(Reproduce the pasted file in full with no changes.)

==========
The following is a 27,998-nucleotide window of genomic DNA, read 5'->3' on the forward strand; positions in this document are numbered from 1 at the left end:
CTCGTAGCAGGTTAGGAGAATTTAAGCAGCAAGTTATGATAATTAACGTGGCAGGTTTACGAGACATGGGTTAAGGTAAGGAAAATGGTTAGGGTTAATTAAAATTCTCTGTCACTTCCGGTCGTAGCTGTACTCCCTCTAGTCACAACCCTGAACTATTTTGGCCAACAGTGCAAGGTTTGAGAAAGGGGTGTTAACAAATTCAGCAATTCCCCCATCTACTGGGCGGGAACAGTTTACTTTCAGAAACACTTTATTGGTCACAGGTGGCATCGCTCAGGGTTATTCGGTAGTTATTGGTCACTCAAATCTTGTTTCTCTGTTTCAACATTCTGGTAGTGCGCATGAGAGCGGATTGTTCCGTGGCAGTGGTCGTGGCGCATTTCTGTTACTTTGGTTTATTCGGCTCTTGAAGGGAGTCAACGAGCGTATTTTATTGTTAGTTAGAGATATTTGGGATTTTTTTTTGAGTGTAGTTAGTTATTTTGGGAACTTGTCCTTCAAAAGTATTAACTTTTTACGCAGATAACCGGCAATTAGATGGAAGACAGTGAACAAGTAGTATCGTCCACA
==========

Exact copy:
The following is a 27,998-nucleotide window of genomic DNA, read 5'->3' on the forward strand; positions in this document are numbered from 1 at the left end:
CTCGTAGCAGGTTAGGAGAATTTAAGCAGCAAGTTATGATAATTAACGTGGCAGGTTTACGAGACATGGGTTAAGGTAAGGAAAATGGTTAGGGTTAATTAAAATTCTCTGTCACTTCCGGTCGTAGCTGTACTCCCTCTAGTCACAACCCTGAACTATTTTGGCCAACAGTGCAAGGTTTGAGAAAGGGGTGTTAACAAATTCAGCAATTCCCCCATCTACTGGGCGGGAACAGTTTACTTTCAGAAACACTTTATTGGTCACAGGTGGCATCGCTCAGGGTTATTCGGTAGTTATTGGTCACTCAAATCTTGTTTCTCTGTTTCAACATTCTGGTAGTGCGCATGAGAGCGGATTGTTCCGTGGCAGTGGTCGTGGCGCATTTCTGTTACTTTGGTTTATTCGGCTCTTGAAGGGAGTCAACGAGCGTATTTTATTGTTAGTTAGAGATATTTGGGATTTTTTTTTGAGTGTAGTTAGTTATTTTGGGAACTTGTCCTTCAAAAGTATTAACTTTTTACGCAGATAACCGGCAATTAGATGGAAGACAGTGAACAAGTAGTATCGTCCACA